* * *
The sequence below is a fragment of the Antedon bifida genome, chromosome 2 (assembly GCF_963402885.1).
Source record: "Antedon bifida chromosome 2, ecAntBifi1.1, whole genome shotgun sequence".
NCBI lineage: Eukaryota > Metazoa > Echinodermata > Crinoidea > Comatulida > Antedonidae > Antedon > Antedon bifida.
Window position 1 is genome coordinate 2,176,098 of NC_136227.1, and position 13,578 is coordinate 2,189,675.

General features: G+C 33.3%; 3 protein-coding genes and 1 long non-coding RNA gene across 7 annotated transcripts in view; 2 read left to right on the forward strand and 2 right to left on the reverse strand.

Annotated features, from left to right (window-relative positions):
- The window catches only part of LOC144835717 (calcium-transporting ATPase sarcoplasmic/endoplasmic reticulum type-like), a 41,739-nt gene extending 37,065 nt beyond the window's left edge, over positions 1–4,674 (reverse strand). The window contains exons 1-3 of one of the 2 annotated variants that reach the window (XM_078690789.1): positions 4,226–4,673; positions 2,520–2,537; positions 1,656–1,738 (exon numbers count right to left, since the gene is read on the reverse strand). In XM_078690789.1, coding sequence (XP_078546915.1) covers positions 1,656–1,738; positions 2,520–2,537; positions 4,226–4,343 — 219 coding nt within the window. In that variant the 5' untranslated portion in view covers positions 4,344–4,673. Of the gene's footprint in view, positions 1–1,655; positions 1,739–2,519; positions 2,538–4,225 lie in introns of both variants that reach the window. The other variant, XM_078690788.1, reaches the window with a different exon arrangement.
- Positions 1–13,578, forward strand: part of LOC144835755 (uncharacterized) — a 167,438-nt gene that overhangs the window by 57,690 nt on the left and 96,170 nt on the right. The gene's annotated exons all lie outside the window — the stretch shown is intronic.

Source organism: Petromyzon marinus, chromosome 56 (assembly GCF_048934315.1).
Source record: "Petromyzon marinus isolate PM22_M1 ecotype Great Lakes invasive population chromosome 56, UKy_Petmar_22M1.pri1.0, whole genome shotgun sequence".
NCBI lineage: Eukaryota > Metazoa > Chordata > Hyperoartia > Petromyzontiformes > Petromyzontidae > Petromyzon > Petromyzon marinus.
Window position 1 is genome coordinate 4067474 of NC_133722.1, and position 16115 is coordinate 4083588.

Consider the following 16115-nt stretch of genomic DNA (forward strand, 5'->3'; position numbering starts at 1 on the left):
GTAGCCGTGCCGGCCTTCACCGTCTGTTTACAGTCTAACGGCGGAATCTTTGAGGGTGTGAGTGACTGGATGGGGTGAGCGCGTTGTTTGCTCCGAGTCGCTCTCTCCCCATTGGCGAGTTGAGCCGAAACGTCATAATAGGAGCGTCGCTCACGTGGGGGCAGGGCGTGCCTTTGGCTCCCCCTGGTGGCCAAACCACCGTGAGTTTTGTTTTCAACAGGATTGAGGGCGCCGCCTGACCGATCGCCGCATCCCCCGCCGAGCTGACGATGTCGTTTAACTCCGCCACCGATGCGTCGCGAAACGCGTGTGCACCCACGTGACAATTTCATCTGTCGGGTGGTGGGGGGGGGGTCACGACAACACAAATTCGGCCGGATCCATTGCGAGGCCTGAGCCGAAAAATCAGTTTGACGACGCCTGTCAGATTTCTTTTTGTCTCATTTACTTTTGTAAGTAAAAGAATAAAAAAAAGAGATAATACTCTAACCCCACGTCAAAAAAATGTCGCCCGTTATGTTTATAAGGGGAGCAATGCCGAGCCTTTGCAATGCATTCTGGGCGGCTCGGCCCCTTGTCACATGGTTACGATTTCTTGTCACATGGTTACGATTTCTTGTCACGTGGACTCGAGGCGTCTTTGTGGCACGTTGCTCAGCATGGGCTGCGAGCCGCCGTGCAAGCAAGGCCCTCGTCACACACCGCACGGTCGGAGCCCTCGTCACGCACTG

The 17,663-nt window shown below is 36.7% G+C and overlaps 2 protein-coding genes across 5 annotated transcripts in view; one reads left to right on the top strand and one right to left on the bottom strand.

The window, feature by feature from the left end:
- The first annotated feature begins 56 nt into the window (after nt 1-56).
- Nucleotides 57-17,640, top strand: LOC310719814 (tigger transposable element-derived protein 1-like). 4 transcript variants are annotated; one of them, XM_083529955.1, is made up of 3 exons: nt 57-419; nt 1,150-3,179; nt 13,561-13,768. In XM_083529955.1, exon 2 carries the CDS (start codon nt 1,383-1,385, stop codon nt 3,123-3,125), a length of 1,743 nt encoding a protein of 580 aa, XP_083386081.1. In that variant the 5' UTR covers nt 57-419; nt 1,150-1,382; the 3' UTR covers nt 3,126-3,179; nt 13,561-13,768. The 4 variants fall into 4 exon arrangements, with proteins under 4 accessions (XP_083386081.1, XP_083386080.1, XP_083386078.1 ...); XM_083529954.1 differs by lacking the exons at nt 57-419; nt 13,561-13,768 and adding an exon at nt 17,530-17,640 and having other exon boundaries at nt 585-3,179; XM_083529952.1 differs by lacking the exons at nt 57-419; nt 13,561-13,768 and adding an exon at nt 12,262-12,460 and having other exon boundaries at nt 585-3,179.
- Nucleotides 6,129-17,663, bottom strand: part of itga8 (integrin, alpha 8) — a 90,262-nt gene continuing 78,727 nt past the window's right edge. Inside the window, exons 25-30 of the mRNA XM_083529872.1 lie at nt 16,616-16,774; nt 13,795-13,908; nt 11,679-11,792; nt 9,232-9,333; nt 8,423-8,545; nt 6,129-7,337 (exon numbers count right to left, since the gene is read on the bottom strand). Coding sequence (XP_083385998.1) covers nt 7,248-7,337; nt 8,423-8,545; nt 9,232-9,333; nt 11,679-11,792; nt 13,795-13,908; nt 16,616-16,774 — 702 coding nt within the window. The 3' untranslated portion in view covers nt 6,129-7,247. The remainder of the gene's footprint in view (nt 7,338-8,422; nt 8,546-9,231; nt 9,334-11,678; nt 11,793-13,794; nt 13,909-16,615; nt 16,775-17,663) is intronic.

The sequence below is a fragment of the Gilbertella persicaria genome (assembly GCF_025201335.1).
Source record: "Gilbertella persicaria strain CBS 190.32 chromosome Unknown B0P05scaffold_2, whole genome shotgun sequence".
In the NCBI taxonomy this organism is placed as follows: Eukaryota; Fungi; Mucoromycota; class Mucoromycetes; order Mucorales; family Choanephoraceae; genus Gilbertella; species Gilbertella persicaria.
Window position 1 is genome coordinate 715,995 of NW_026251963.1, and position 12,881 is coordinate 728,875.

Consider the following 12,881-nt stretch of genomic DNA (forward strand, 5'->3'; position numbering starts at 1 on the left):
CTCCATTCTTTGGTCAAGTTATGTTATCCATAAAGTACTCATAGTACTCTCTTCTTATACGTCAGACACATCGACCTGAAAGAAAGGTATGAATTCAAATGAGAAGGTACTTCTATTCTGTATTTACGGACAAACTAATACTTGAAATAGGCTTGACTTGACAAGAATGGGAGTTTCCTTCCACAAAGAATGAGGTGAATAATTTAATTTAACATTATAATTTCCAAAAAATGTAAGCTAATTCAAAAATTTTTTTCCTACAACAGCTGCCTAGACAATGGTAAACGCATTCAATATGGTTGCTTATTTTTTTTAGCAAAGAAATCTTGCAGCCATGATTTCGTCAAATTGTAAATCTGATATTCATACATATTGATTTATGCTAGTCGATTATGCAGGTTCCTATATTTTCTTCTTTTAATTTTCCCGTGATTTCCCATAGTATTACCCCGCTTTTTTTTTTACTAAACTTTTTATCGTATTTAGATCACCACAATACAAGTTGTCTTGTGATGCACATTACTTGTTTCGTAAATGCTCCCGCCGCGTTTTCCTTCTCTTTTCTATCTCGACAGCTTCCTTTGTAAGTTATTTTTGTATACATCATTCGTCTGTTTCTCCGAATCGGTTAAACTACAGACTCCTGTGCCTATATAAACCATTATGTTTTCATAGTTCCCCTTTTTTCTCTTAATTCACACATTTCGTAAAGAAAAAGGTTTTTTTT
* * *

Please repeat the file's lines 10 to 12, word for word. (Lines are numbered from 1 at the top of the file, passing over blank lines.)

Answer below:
Source record: "Petromyzon marinus isolate PM22_M1 ecotype Great Lakes invasive population chromosome 56, UKy_Petmar_22M1.pri1.0, whole genome shotgun sequence".
NCBI lineage: Eukaryota > Metazoa > Chordata > Hyperoartia > Petromyzontiformes > Petromyzontidae > Petromyzon > Petromyzon marinus.
Window position 1 is genome coordinate 4067474 of NC_133722.1, and position 16115 is coordinate 4083588.